For longer than she can remember, Hauser Lake, Wash., resident Cindy Crow had symptoms ranging from joint pain and daily headaches to an autoimmune thyroid disorder.
Medical experts over the years couldn't pinpoint why. But Crow, who had a breast augmentation surgery in 1995, found a potential clue earlier this year while watching a segment on "Today."
On that TV show, women talked about breast implant illness and a long list of ailments—mainly autoimmune-related—and most which Crow shared.
"I hadn't even heard of breast implant illness, like so many women I guess, until this year," said Crow, 59. "For years, I've struggled and suffered, so I started doing my research at that point in time."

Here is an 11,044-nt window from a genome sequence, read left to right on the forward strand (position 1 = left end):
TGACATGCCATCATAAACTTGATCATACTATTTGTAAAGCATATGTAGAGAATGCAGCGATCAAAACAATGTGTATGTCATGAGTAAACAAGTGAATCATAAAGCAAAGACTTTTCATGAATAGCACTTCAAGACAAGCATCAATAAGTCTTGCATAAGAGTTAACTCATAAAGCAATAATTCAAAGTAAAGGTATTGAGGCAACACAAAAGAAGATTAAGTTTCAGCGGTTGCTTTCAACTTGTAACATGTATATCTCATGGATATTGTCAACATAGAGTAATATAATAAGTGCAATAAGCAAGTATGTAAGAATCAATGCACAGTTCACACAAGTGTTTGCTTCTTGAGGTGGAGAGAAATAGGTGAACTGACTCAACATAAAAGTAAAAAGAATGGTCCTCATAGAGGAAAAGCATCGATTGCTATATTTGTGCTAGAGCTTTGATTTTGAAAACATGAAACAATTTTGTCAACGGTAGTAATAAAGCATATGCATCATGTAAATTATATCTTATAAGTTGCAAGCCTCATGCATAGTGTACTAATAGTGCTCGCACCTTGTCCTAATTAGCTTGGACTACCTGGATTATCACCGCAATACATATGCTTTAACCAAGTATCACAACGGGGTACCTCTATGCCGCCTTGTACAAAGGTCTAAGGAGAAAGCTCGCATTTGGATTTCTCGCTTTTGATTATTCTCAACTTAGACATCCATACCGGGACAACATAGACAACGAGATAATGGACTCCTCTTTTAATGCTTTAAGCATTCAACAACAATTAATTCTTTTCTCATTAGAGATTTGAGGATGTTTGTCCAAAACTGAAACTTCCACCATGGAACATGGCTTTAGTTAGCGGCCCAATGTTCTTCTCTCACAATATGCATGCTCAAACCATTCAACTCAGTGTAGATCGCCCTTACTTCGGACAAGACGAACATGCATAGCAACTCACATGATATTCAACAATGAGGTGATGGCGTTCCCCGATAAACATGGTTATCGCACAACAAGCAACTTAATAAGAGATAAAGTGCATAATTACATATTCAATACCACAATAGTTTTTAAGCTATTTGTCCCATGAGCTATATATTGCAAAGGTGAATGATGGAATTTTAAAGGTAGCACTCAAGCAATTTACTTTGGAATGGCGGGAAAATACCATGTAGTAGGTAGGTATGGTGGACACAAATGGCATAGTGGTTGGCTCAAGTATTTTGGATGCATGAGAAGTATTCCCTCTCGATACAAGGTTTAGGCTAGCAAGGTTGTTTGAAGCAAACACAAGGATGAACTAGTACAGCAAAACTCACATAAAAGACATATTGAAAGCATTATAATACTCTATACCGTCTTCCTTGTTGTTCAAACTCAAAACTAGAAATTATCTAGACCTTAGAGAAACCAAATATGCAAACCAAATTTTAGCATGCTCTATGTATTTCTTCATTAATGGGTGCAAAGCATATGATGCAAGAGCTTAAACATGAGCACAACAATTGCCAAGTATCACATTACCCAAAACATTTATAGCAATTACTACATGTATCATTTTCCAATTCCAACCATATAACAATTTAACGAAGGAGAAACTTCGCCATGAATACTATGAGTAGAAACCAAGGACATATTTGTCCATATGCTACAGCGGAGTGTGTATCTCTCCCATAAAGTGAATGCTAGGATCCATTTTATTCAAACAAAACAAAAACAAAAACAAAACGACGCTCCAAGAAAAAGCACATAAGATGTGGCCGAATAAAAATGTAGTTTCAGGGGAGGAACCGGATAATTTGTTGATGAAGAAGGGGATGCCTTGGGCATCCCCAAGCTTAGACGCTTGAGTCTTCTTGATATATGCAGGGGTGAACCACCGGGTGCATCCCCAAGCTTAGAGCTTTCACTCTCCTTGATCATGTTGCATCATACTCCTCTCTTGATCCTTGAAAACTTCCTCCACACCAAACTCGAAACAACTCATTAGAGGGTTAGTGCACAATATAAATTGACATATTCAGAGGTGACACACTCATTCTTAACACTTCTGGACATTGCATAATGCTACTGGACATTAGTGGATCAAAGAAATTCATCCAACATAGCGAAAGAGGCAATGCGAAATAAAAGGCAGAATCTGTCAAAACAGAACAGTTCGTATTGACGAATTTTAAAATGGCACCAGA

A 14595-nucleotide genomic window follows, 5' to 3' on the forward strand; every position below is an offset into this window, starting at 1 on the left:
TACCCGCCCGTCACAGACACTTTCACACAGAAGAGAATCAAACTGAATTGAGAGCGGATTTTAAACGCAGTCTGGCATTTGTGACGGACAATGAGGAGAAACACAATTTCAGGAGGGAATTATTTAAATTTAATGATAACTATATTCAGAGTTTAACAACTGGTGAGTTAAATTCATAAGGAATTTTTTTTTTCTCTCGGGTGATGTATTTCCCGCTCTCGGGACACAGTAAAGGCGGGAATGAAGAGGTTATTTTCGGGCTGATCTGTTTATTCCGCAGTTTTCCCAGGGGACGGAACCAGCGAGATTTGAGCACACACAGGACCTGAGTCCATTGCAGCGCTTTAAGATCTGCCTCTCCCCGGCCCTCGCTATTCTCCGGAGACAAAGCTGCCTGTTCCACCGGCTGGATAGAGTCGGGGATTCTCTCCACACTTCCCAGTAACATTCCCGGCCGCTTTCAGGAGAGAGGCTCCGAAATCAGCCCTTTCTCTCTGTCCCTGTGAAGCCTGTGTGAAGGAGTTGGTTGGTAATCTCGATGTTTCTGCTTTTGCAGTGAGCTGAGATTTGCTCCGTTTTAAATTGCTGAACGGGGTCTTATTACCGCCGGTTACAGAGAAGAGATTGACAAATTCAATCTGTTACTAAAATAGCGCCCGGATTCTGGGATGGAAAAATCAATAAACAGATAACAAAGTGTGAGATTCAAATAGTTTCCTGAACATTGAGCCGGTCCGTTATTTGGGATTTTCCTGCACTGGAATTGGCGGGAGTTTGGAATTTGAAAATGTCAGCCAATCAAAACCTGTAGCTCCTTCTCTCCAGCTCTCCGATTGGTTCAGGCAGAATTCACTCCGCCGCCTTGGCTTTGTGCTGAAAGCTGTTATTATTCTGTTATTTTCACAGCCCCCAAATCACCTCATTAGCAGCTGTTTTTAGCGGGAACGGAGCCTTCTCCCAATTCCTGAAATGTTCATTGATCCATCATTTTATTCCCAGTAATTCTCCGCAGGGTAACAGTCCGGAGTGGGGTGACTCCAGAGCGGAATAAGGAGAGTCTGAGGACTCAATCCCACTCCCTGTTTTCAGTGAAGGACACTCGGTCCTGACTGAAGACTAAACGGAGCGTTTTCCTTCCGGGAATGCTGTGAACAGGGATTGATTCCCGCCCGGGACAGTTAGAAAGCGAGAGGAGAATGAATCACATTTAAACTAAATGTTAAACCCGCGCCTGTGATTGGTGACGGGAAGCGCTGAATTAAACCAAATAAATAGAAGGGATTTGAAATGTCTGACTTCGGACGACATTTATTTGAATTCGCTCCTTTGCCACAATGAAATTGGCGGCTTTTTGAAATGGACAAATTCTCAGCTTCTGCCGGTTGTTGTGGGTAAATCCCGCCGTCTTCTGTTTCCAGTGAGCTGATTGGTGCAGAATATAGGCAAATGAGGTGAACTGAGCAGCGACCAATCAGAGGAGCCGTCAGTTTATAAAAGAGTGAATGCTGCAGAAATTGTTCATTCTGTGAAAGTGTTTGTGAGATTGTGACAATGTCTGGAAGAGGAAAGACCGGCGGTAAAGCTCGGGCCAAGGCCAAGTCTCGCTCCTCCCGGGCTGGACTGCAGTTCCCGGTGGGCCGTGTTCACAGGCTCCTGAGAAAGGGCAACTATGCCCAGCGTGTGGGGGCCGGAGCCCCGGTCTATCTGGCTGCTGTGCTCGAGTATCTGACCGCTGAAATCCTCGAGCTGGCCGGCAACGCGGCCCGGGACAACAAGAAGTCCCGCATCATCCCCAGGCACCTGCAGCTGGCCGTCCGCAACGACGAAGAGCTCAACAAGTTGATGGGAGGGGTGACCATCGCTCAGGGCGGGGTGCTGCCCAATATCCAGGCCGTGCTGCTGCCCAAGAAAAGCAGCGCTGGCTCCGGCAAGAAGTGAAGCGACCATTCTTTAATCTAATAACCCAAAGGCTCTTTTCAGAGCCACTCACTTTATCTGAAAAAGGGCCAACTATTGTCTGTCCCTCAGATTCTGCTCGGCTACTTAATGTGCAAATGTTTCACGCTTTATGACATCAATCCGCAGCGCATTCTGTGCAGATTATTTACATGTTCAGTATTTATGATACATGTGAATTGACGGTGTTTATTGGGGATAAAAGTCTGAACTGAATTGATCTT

In March, the Food and Drug Administration held a two-day hearing about the safety of breast implants. It included testimony about breast implant illness as well as a potential link between certain textured implants and a rare form of cancer called anaplastic large cell lymphoma.
Breast implants are medical devices implanted under breast tissue or under chest muscle to augment breast size or to rebuild the breast after a mastectomy or other damage, the FDA says.
Two types of breast implants are approved for sale in the U.S., one filled with saline and the other with silicone gel. Both have a silicone outer shell. They vary in size, shell thickness, shell surface texture and shape, the FDA says.
In a recent follow-up to the hearings, the FDA issued a statement saying it won't take action now to ban devices but will increase efforts to collect and disseminate information about potential risks.